According to purana, a pot (kumbam) containing nectar and the seed of creation, was decorated by Lord Brahma with the sacred thread, with coconut and mango leaves on the top and was kept on the peak of Mount Meru. At the time of deluge, the sacred pot was carried by the currents and reached Kumbakonam where it got tilted. Now Lord Shiva disguising as a hunter and aimed an arrow at the pot and all materials inside the pot fell at different places, where we find today shrines dedicated to Siva. The nectar settled at two places one of which became the famous Mahamaham Tank. Out of the pieces of the broken pot Lord Siva made out a Sivalingam and entered into it. This now enshrined in the temple, and hence the name Adi Kumbeswarar, meaning one who entered the Kumba or vessel long long ago. Now you know how Kumbhakonam got its name !
For more details log on to the official temple website:

Friday, May 1, 2009

Kumbakonam Temple Visits II

The main temple for Lord Sukran is located at Kanjanur, 18 km in the Kallanai-Poompuhar Highway of Thanjavur district. This is the 36th in the series of Thevara Sthalams in Chola Nadu north of the Cauvery. The deity is Agneeswarar and Ambal Karpagambal, tirtham is Agni Tirtham. It is one of the Navagraha Sthalams in Thanjavur area.This shrine is also referred to as Palaasavanam, Bhrammapuri and Agnistalam. Stone images of Natarajar and Sivakami are seen in this temple in the Nataraja Sabha referred to as the Mukti Mandapam. The Shivatandavam here is referred to as Mukti Tandavam. Legend has it that Shiva blessed Paraasara muni with a vision of the cosmic dance - Mukti tandavam here.
Tiruvidaimarudur is considered to be the 30th in the series of Tevara Stalams in the Chola kingdom located south of the river Kaveri. The deity is known as Marudavaanar or Mahalingeswarar. The consort is called Perunalamaamulaiyaal, Brihadsundarakuchambika. Vriksham is Marudamaram,the Theertham is Cauvery & Patikam : Appar, Sundarar. Significance: This huge temple is one of the greatest Saivite shrines in Tamilnadu and is referred to as Madhyarjunam Kshetram and is said to be on par with Chidambaram and Varanasi. Madhyarjunam translates into 'Idai Marudu' in Tamil. Marudu stands for the stala vruksham maruda maram. Kings from as far away places are said to have visited this shrine. Legend has it that Shiva was worshipped by Saraswathi, Lakshmi, Kaali, the VEdas, Vasishtar, Skanda, Vishnu and Agastya. This temple is surrounded on four corners by temples dedicated to Viswanathar, Rishipureeswarar, Aatmanathar and Chokkanathar and hence the name Pancha Lingastalam. One of the interesting beliefs held here is that an abhishekam performed to Chokkanathar to the accompaniment of the megaraagakurinji raaga would result in a bountiful monsoon.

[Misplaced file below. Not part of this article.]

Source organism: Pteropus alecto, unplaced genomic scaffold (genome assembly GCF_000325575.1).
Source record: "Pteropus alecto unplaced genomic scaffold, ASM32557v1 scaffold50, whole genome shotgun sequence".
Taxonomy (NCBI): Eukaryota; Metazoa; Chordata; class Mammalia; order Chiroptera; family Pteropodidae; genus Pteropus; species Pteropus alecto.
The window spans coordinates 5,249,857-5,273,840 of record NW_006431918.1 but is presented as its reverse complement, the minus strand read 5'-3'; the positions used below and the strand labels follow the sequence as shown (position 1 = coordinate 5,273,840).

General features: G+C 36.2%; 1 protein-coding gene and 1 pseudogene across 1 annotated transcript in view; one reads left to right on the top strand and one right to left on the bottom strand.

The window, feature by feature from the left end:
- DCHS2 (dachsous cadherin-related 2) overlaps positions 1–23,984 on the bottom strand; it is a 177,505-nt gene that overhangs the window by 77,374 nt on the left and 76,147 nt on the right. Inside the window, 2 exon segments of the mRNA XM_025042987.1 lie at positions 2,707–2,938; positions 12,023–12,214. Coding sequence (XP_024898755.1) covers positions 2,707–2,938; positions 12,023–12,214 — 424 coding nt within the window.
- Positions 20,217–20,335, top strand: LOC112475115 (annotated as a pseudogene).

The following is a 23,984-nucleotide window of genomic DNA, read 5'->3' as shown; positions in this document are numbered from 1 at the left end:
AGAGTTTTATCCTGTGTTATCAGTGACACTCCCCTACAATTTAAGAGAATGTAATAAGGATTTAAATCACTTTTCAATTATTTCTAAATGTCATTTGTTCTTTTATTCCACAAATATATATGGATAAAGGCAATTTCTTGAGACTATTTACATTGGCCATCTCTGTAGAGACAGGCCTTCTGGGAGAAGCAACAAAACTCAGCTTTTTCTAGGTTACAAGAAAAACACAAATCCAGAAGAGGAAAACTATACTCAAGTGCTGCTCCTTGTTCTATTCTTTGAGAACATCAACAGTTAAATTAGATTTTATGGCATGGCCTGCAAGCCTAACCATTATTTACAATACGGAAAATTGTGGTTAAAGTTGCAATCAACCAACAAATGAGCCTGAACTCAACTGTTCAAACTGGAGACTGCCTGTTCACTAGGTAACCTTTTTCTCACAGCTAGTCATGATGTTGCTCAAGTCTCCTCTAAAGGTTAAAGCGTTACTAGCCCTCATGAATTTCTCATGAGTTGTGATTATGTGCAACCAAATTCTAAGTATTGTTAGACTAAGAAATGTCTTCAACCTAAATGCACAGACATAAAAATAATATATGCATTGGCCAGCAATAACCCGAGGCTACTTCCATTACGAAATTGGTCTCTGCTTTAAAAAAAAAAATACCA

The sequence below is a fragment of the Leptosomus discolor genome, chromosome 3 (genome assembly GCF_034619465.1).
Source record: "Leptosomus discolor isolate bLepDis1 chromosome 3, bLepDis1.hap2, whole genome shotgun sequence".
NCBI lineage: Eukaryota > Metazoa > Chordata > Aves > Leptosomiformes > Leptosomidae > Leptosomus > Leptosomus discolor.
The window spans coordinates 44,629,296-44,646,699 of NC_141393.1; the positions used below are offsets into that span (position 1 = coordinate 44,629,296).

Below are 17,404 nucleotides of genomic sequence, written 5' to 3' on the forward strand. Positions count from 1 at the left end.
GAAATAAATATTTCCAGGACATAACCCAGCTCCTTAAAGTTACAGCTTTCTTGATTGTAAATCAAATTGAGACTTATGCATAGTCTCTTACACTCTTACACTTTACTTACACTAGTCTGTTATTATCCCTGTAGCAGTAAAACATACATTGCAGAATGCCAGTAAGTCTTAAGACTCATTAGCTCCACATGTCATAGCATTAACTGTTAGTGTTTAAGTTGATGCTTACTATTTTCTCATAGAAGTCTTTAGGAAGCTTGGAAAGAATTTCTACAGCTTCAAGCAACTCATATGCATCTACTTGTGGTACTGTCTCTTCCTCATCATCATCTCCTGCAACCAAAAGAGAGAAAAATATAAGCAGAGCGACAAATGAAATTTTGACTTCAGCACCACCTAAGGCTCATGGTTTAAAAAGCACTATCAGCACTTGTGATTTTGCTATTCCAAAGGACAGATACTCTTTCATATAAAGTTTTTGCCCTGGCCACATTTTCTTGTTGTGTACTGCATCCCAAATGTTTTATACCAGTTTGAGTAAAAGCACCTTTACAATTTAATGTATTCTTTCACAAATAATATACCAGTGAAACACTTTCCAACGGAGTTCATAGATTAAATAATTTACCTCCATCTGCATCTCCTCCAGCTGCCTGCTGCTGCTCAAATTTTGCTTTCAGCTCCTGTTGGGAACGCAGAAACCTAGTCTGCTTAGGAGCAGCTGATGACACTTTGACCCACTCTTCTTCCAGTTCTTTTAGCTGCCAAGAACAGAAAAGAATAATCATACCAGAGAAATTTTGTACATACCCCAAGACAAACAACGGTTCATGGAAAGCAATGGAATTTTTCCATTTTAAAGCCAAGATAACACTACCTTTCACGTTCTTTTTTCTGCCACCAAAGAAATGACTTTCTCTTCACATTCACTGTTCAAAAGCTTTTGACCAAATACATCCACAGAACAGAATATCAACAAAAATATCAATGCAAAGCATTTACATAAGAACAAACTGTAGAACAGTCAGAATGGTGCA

According to legends it is considered highly auspicious to do a pradakshinam (a circumambulatory walk through the corridors) on these 3 corridors:
Aswamedha praharam: This prakaram or corridor is the outermost prakaram and doing pradhakshinam in this praharam will give the effect of doing Ashwamedha yagam.
Kodumudi praharam: This is the middle corridor and doing pradakshinam in this prakaram will give the effect of visiting Mount Kailash - the Abode of Lord Shiva.
Pranava praharam: This the innermost corridor and doing pradakshinam in this prakaram will give mokshaa (salavation).
King Varaguna Pandian of Pandiya Naadu,an ardent devotte of Shiva, visited this temple to rid himself of Brahmahati Dosham. He entered the temple from the East but exited from the West and thus got rid of the Brahma Hatti Dosham.
A separate shrine for Mookambikai is of special significance here. Lord Shiva appeared in the form of Arthanareeswarar to sage Markandeyar at this sivasthalam.
The ruling goddess of this temple is known by many names such as Vishnu durga, Durga lakshmi, Navasakthi Nayaki, Navayoga Nayaki, Navagraha Nayaki, Navaratri Nayaki, Navakoti Nayaki, to name a few. She is said to protect the northern gate of this temple. The temple has five majestic gopurams and the splendid architecture of this place can be attributed to the styles of the Pallavas, Cholas and the Nayaks. Traditionally, the ruling deity is Dhenupureeswarar or Patteeswarar and the goddess is His Consort, also known as Gnanambika. This is the 23rd among the Thevara Sthalams located to the South of the Cauvery. The place has a long association with Lord Rama. Viswamitra got enlightened here on Gayatri Mahamantra and was conferred the title - Brahmarishi. She was the crowning triumph of the Chola emperors. Seated on the Mahishan, She appears as the Simhavahini, with Her eight hands holding the conch, wheel, bow, arrow, knife and a parrot, abhayakaram, and kedayam . Draped in traditional madisar saree with lemon and arali garlands, she is ‘shanta swaroopini’